Those days felt pre-apocalyptic. There was no hope and no help. How that city of the late 1970's morphed into the glittery clean center of the universe it is now is almost hard to believe. If one had asked back then what would happen, the prediction would probably be that New York would wind up like Detroit is now. That was the way things were headed, except that it was a city full of possibilities and creativity. Sorry, New York, but Detroit was far scarier.

Now that I think of it, visiting Detroit was a precursor to me losing my phobia. I spent a summer on tour, visiting cities all across this country and Canada, and when I came back, New York seemed a-okay. I never did a thing to help cure my crazy fears. They simply stopped. I lived in an apartment with a security system and one day I just turned it off for I preferred to be able to leave a window open now and again.

What's the lesson in this? None. It's just a story.

Addendum: Seeing that the paper cost 15 cents makes me feel very, very old.

Monday, November 2, 2009

Easy as pie

I have no idea where the expression "easy as pie" comes from. I could google it, but I'd rather speculate. Pie making is not easy, though it isn't as hard as, say, making bread. So, back in the days when everyone made stuff from scratch, saying something was as easy as pie made some sense. Nowadays, it doesn't. It's just become one of those expressions nobody bothers to think about. Now that I think of it, I'm not sure anyone except a few old rural folks even use the expression. I can't recall hearing it any time recently.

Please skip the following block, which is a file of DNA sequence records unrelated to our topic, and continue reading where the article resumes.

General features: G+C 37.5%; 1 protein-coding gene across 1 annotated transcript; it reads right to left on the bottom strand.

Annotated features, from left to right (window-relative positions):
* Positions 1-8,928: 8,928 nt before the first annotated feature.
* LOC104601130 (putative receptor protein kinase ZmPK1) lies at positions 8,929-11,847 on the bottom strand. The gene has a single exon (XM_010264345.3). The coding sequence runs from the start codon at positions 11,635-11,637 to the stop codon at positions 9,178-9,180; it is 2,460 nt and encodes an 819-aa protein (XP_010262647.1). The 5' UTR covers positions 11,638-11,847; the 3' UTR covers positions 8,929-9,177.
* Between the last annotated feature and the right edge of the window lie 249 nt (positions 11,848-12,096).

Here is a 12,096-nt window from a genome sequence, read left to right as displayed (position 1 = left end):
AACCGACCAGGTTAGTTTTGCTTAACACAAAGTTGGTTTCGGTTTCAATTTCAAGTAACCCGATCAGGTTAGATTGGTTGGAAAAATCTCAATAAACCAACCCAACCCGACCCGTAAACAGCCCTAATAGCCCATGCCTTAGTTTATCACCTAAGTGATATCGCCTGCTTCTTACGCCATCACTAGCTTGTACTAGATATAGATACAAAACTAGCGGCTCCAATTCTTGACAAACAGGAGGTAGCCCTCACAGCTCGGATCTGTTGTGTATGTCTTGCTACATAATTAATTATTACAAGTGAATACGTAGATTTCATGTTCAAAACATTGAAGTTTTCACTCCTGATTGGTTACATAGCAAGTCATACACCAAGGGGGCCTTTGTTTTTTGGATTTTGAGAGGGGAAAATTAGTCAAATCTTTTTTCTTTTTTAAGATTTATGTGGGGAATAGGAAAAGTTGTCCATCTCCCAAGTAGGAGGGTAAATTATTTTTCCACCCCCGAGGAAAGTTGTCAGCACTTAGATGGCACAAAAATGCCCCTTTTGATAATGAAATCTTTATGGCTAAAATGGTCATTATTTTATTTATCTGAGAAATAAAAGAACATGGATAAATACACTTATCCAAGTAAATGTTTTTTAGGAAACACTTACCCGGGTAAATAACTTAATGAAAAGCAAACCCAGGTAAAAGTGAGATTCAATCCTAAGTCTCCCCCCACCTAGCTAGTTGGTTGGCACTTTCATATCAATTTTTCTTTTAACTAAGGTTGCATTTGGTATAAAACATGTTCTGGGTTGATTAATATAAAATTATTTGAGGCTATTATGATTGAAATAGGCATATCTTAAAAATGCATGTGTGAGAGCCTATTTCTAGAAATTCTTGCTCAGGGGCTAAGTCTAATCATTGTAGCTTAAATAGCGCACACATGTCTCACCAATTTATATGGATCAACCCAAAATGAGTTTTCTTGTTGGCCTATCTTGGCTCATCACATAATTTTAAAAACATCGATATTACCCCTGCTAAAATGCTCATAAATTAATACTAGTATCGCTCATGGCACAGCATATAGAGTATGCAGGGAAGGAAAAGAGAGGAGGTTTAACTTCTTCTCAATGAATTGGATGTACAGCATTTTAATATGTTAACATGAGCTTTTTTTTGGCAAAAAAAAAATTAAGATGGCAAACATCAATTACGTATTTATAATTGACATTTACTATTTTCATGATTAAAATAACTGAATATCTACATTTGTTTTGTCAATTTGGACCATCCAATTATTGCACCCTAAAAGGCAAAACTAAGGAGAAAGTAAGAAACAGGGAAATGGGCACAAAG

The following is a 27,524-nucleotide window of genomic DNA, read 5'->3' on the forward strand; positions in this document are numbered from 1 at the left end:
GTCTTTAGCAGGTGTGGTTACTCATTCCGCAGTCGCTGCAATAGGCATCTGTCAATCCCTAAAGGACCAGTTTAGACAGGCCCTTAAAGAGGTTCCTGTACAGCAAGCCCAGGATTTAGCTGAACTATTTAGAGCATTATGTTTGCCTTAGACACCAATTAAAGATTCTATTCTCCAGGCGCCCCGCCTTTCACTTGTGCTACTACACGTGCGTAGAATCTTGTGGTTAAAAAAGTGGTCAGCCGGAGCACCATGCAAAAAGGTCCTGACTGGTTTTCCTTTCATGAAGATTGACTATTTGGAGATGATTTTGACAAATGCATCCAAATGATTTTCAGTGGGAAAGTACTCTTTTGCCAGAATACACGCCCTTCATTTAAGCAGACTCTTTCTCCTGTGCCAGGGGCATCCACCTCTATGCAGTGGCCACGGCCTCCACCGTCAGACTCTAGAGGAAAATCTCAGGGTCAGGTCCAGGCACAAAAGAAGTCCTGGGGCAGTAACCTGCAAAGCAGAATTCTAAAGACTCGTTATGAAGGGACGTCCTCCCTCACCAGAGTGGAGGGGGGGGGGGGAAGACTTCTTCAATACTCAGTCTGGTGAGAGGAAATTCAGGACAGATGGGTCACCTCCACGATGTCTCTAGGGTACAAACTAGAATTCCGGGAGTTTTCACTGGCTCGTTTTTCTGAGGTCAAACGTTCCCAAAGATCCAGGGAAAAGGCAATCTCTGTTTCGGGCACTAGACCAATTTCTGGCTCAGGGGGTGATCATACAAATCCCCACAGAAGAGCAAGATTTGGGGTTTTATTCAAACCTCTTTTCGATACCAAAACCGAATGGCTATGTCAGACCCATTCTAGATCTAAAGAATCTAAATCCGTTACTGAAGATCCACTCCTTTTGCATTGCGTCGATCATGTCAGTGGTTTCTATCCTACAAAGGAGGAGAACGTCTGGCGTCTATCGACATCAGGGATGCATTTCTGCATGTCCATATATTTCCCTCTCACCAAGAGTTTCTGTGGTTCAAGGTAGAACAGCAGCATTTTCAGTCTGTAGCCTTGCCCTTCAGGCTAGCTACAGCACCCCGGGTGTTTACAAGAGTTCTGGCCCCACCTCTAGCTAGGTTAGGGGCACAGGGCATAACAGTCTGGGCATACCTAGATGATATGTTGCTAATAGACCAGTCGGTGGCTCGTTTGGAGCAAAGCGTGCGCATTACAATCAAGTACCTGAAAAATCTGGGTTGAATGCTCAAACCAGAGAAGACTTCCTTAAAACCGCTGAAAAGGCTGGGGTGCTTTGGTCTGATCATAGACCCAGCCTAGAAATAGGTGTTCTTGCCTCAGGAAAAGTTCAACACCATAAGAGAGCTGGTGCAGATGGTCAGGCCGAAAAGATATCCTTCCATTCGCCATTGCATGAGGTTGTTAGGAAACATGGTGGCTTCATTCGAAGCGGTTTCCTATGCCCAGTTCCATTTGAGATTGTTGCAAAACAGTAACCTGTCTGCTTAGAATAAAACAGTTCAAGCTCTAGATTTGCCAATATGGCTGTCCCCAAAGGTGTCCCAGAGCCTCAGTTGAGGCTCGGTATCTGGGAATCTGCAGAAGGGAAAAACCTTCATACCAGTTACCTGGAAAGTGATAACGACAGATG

But, of course, that is not what I meant to write about, and any of you who know my writing style surely must have suspected that by now. By the way, if you know more about the expression "easy as pie", leave a comment. I am curious and comments are far better than google. I still like the personal touch. I'm kinda old fashioned that way.